Tag Archives: Mayo

On returning to Ireland, a look back at previous trips

I’m traveling to Ireland for the Newspaper & Periodical History Forum of Ireland’s 2018 Conference, “The Press & the Vote,” at NUI Galway. Watch for my tweets (@markaholan) and posts over the coming week.

First, here are links to photo features from my last two trips.

February 2018

Douglas Hyde Center in Co. Roscommon.

July 2016

Belfast mural of nationalist hero Bobby Sands, who died on hunger strike in 1981. (July 2016)

Ireland preps for historic visit by pope

UPDATE: I’ll publish a new post as the visit of Pope Francis unfolds over the weekend. MH

A day before his arrival, the New York Times and Washington Post feature prominent stories about the clergy abuse problem in Ireland. In the Times‘ story, a Donegal police detective says the problem is “worse than the I.R.A.”

ORIGINAL POST:

“No God for Ireland! We have had too much God in Ireland. Away with God!”

The quote is from James Joyce’s A Portrait of the Artist as a Young Man. As Ireland prepares for the 25-26 August visit of Pope Francis, the question is whether “Catholic Church” should replace “God” in the quote, which was more or less Joyce’s intention when he published the novel in 1916.

Ireland is a very different place today than 102 years ago, and also from 1979, when Pope John Paul II became the first pontiff to visit the island. As The Guardian notes in When faith fades: can the pope still connect with a changed Ireland:

In the past four decades Ireland has embraced divorce, contraception, same-sex marriage and abortion, all once unimaginable in a country where the church and the state were in an intimate partnership. In 1979, 93 percent of the population still identified as Catholic and went to mass every week. Since then, there has been a marked downward trajectory of the proportion of the population identifying as Catholic to 78 percent at the 2016 census, while the second largest – and growing – category is people who say they have no religion, at around 10 percent.

In his The Papal Visit of 1979: Context and Legacy piece in The Irish Story, Barry Sheppard writes “the evangelical zeal of the Catholic Action movement which exploded in the 1930s still loomed-large in public life, and was in fact reinvigorated in the aftermath of the (John Paul II) visit, targeting the familiar old foes of popular entertainment and cinema as agents of the decline of Irish morals. … It is highly doubtful that next week’s visit can generate the same input.”

Crux Editor John L. Allen Jr. provides FAQs on Pope Francis in Ireland, including protests and counter-events.  A word of caution, however, to anyone who plans to follow the pontiff by car. The Marian shrine at Knock, County Mayo, is about three hours west of Dublin, not four hours to the “north,” as Allen writes. Trust me, I just made the drive in February.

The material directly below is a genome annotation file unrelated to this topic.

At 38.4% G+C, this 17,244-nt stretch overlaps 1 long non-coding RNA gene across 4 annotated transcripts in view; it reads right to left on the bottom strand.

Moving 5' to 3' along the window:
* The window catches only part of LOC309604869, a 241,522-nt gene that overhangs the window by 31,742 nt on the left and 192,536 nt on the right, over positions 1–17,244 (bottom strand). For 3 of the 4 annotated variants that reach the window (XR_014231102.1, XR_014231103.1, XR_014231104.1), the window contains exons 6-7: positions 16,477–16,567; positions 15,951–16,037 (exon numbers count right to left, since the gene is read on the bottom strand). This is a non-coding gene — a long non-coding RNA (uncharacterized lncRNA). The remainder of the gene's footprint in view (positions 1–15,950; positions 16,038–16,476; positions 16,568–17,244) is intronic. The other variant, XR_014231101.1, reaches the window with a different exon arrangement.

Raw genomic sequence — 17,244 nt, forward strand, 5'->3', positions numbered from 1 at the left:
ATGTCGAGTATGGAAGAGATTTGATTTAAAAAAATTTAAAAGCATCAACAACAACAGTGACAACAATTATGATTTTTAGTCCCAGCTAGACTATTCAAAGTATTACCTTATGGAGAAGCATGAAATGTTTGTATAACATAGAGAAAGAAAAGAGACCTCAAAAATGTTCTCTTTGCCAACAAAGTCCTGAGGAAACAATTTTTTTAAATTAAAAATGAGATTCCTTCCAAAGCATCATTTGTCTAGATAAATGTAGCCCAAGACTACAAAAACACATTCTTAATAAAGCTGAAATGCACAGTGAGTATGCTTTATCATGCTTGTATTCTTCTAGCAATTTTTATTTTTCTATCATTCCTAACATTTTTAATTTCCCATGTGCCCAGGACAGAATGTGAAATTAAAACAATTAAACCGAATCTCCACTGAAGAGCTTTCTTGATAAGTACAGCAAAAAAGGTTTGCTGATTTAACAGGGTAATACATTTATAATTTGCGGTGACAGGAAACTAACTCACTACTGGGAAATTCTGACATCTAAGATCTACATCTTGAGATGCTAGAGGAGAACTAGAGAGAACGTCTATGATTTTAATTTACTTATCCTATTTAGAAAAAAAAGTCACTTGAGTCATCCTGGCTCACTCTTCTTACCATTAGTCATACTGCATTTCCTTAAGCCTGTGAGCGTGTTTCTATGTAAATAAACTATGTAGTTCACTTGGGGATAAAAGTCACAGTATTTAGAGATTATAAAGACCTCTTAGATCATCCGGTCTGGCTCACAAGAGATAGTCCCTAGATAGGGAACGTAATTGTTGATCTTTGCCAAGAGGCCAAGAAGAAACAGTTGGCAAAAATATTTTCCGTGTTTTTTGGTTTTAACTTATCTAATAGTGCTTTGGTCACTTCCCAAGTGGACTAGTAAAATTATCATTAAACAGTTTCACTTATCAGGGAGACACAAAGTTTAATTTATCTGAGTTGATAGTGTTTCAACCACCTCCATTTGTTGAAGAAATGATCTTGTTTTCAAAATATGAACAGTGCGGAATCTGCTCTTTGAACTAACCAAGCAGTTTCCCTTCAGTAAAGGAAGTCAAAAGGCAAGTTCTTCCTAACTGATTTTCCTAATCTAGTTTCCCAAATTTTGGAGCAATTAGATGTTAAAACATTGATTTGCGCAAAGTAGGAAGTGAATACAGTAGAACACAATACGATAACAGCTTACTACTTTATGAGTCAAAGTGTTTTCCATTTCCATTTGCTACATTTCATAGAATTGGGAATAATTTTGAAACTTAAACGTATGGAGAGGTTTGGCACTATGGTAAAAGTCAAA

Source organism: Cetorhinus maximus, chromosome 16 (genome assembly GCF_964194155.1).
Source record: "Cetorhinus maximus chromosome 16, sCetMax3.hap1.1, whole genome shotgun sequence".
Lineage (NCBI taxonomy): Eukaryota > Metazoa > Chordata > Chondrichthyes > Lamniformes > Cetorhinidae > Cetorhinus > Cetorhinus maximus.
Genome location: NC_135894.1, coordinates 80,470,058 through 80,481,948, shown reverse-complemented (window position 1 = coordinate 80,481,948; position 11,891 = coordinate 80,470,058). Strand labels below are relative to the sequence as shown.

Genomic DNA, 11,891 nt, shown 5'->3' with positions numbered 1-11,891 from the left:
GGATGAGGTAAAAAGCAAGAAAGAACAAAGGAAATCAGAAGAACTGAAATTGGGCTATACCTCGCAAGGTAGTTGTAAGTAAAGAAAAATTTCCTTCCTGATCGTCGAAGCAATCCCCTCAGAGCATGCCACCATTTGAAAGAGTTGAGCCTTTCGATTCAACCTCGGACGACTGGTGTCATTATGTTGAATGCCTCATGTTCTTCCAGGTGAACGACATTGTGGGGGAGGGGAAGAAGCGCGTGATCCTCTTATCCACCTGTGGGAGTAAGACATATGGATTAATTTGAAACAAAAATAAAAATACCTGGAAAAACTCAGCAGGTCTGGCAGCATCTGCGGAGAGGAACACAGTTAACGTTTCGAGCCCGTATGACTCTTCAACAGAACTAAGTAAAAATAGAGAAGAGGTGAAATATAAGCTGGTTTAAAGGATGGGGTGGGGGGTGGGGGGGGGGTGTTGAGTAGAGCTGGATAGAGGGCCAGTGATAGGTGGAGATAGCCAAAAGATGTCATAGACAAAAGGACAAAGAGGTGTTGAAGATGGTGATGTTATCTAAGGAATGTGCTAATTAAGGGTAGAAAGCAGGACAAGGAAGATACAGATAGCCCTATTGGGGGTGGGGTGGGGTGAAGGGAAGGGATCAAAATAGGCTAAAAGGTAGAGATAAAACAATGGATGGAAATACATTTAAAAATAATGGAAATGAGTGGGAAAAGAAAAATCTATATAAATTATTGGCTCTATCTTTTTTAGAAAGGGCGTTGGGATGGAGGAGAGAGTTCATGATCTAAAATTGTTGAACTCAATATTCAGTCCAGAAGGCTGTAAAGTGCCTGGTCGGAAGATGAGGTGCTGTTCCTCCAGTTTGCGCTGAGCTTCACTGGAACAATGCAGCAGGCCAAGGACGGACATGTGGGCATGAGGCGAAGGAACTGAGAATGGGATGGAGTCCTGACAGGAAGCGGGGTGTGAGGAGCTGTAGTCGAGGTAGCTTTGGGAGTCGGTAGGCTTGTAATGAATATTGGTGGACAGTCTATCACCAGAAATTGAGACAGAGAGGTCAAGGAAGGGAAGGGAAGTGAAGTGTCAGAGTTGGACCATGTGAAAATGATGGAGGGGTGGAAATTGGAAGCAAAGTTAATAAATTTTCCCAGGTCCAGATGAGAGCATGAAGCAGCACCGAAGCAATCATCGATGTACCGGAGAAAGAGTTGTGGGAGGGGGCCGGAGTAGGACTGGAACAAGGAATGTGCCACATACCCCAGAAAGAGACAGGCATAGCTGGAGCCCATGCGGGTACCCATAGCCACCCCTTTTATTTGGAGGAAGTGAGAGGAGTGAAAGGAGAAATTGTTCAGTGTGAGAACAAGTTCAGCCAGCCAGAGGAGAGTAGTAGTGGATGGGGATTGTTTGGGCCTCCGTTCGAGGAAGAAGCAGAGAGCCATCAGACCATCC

Pope John Paul II during his 1979 visit to Ireland.

Visiting Ireland in photos, part 3

The final set of photos in this series from my just completed seventh visit to Ireland has a religious theme. I’ll be returning to my Ireland Under Coercion, Revisited series, and other history and contemporary issues shortly. As always, thanks for spending some time on my blog. MH

I returned to Knock, County Mayo, for the first time since 2001. The Basilica in 2016 added a giant mosaic of the 1879 apparition. The original church is being restored in anticipation of a potential visit by Pope Francis this August. Here’s my June 2017 piece on Knock’s vision visitors.

A giant mosaic unveiled in 2016 at the Basilica of Our Lady of Knock (Mayo) depicts the 1879 apparition.

After visiting the National Museum of Country Life near Castlebar, Mayo, I made the short drive to the Turlough Round Tower. It was built in the 9th century, with the church graveyard added to the grounds in the 18th century church.

This crucifixion plaque dates to 1625 (The numbers are barely visible below the figures).

I stopped at historic Saint Muredach’s Catholic Cathedral,facing the River Moy in Ballina, Mayo. I found two of Ireland’s patron saints in stained glass.

St. Patrick and St. Briget.

Visiting Ireland in photos, part 2

Two statues, two graves.

Michael Davitt, 1846-1906, native of County Mayo, was an agrarian activist, journalist, MP and humanitarian.

Douglas Hyde, 1860-1949, native of County Roscommon, was the first president of the Gaelic League and the first president of Ireland.

Visiting Ireland in photos, part 1

Some images from my current visit to Ireland. More posts to follow.

St. Stephen’s Green has a colorful history at the center of Dublin since the mid-17th century.

Photos are prohibited inside the Reading Room of the National Library of Ireland, but are widely available online.

The legend of St. Patrick at Skerries, about 20 miles north of Dublin.

Detail of altar at 13th century Straid Abbey in County Mayo. At center, Mary hold Jesus after the crucifixion. St John at left; Mary Magdeline (supposedly) at right.

 

Irish labor built Pennsylvania’s famous Horseshoe Curve

ALTOONA~As the Great Famine began to ease in the early 1850s, about 450 Irishmen began working on an extraordinary engineering project in south-central Pennsylvania. Their accomplishment remains in place today as a vital segment of the American economy.

Working with only picks, shovels and some explosives–but no machinery–the men shaved the face of adjoining mountains to fill in two ravines and lay the grade for a railroad line. They built the Horseshoe Curve for the Pennsylvania Railroad.